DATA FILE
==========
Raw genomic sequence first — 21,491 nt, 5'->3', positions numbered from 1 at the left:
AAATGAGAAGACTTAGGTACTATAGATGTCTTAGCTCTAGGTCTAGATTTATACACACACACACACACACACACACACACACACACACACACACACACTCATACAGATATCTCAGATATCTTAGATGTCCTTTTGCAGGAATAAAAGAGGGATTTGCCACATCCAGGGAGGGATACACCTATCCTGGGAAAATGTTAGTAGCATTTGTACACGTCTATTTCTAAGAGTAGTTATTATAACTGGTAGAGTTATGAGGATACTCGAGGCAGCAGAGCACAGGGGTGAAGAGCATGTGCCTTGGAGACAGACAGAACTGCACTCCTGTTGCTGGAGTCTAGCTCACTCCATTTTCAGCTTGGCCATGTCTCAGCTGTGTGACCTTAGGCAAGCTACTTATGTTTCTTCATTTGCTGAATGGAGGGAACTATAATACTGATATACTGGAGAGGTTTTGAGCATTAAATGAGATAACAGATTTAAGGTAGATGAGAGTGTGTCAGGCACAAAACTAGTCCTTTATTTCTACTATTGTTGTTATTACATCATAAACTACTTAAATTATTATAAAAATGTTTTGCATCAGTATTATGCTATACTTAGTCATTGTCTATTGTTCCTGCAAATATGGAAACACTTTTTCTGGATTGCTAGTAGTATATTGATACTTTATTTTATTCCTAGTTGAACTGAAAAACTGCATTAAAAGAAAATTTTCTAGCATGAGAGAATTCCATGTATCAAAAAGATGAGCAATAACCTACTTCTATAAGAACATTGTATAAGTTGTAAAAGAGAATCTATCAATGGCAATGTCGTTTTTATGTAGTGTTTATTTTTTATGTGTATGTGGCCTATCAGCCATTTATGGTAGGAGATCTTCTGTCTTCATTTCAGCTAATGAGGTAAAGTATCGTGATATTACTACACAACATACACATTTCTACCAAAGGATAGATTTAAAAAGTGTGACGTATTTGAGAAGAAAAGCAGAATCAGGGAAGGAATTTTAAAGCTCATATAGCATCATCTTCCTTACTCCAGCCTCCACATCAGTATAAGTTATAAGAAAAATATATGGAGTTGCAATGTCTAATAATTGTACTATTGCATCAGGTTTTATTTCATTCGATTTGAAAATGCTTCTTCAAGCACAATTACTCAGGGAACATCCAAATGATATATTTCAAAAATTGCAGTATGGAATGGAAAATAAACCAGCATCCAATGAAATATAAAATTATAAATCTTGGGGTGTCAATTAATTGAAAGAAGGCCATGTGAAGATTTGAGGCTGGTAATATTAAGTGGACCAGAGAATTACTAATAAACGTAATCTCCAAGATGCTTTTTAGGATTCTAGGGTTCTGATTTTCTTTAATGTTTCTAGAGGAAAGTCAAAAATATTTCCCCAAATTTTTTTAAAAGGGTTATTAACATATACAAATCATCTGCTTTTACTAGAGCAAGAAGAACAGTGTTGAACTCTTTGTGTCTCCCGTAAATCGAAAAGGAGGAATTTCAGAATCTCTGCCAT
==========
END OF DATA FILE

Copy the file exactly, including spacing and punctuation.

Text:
Raw genomic sequence first — 21,491 nt, 5'->3', positions numbered from 1 at the left:
AAATGAGAAGACTTAGGTACTATAGATGTCTTAGCTCTAGGTCTAGATTTATACACACACACACACACACACACACACACACACACACACACACACACTCATACAGATATCTCAGATATCTTAGATGTCCTTTTGCAGGAATAAAAGAGGGATTTGCCACATCCAGGGAGGGATACACCTATCCTGGGAAAATGTTAGTAGCATTTGTACACGTCTATTTCTAAGAGTAGTTATTATAACTGGTAGAGTTATGAGGATACTCGAGGCAGCAGAGCACAGGGGTGAAGAGCATGTGCCTTGGAGACAGACAGAACTGCACTCCTGTTGCTGGAGTCTAGCTCACTCCATTTTCAGCTTGGCCATGTCTCAGCTGTGTGACCTTAGGCAAGCTACTTATGTTTCTTCATTTGCTGAATGGAGGGAACTATAATACTGATATACTGGAGAGGTTTTGAGCATTAAATGAGATAACAGATTTAAGGTAGATGAGAGTGTGTCAGGCACAAAACTAGTCCTTTATTTCTACTATTGTTGTTATTACATCATAAACTACTTAAATTATTATAAAAATGTTTTGCATCAGTATTATGCTATACTTAGTCATTGTCTATTGTTCCTGCAAATATGGAAACACTTTTTCTGGATTGCTAGTAGTATATTGATACTTTATTTTATTCCTAGTTGAACTGAAAAACTGCATTAAAAGAAAATTTTCTAGCATGAGAGAATTCCATGTATCAAAAAGATGAGCAATAACCTACTTCTATAAGAACATTGTATAAGTTGTAAAAGAGAATCTATCAATGGCAATGTCGTTTTTATGTAGTGTTTATTTTTTATGTGTATGTGGCCTATCAGCCATTTATGGTAGGAGATCTTCTGTCTTCATTTCAGCTAATGAGGTAAAGTATCGTGATATTACTACACAACATACACATTTCTACCAAAGGATAGATTTAAAAAGTGTGACGTATTTGAGAAGAAAAGCAGAATCAGGGAAGGAATTTTAAAGCTCATATAGCATCATCTTCCTTACTCCAGCCTCCACATCAGTATAAGTTATAAGAAAAATATATGGAGTTGCAATGTCTAATAATTGTACTATTGCATCAGGTTTTATTTCATTCGATTTGAAAATGCTTCTTCAAGCACAATTACTCAGGGAACATCCAAATGATATATTTCAAAAATTGCAGTATGGAATGGAAAATAAACCAGCATCCAATGAAATATAAAATTATAAATCTTGGGGTGTCAATTAATTGAAAGAAGGCCATGTGAAGATTTGAGGCTGGTAATATTAAGTGGACCAGAGAATTACTAATAAACGTAATCTCCAAGATGCTTTTTAGGATTCTAGGGTTCTGATTTTCTTTAATGTTTCTAGAGGAAAGTCAAAAATATTTCCCCAAATTTTTTTAAAAGGGTTATTAACATATACAAATCATCTGCTTTTACTAGAGCAAGAAGAACAGTGTTGAACTCTTTGTGTCTCCCGTAAATCGAAAAGGAGGAATTTCAGAATCTCTGCCAT